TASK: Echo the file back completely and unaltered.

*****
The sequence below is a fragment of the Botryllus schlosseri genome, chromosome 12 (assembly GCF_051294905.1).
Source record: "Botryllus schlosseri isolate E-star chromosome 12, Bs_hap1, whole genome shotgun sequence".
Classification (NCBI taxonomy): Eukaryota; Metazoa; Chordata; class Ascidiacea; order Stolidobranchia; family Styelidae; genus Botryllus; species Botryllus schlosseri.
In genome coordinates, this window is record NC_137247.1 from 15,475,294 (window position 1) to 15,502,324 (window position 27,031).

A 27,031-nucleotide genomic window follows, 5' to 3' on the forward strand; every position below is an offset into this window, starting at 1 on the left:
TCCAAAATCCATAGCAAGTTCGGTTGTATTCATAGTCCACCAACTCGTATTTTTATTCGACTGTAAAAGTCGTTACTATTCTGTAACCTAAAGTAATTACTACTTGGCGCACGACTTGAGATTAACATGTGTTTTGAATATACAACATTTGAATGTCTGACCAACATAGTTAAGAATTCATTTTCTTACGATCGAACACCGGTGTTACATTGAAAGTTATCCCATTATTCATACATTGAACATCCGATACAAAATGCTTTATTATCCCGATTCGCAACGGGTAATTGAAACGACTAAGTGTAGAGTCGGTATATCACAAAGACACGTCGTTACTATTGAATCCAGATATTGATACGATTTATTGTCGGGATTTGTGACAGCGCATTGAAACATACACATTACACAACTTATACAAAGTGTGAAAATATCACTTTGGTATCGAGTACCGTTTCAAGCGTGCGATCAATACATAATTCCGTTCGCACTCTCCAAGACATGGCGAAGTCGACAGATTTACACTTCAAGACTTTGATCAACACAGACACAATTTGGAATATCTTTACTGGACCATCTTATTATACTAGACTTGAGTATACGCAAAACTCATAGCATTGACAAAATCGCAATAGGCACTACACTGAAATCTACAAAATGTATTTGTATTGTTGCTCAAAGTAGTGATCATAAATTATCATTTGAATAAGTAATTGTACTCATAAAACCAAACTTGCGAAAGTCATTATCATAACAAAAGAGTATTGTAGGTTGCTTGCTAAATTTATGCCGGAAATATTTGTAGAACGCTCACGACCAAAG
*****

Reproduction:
The sequence below is a fragment of the Botryllus schlosseri genome, chromosome 12 (assembly GCF_051294905.1).
Source record: "Botryllus schlosseri isolate E-star chromosome 12, Bs_hap1, whole genome shotgun sequence".
Classification (NCBI taxonomy): Eukaryota; Metazoa; Chordata; class Ascidiacea; order Stolidobranchia; family Styelidae; genus Botryllus; species Botryllus schlosseri.
In genome coordinates, this window is record NC_137247.1 from 15,475,294 (window position 1) to 15,502,324 (window position 27,031).

A 27,031-nucleotide genomic window follows, 5' to 3' on the forward strand; every position below is an offset into this window, starting at 1 on the left:
TCCAAAATCCATAGCAAGTTCGGTTGTATTCATAGTCCACCAACTCGTATTTTTATTCGACTGTAAAAGTCGTTACTATTCTGTAACCTAAAGTAATTACTACTTGGCGCACGACTTGAGATTAACATGTGTTTTGAATATACAACATTTGAATGTCTGACCAACATAGTTAAGAATTCATTTTCTTACGATCGAACACCGGTGTTACATTGAAAGTTATCCCATTATTCATACATTGAACATCCGATACAAAATGCTTTATTATCCCGATTCGCAACGGGTAATTGAAACGACTAAGTGTAGAGTCGGTATATCACAAAGACACGTCGTTACTATTGAATCCAGATATTGATACGATTTATTGTCGGGATTTGTGACAGCGCATTGAAACATACACATTACACAACTTATACAAAGTGTGAAAATATCACTTTGGTATCGAGTACCGTTTCAAGCGTGCGATCAATACATAATTCCGTTCGCACTCTCCAAGACATGGCGAAGTCGACAGATTTACACTTCAAGACTTTGATCAACACAGACACAATTTGGAATATCTTTACTGGACCATCTTATTATACTAGACTTGAGTATACGCAAAACTCATAGCATTGACAAAATCGCAATAGGCACTACACTGAAATCTACAAAATGTATTTGTATTGTTGCTCAAAGTAGTGATCATAAATTATCATTTGAATAAGTAATTGTACTCATAAAACCAAACTTGCGAAAGTCATTATCATAACAAAAGAGTATTGTAGGTTGCTTGCTAAATTTATGCCGGAAATATTTGTAGAACGCTCACGACCAAAG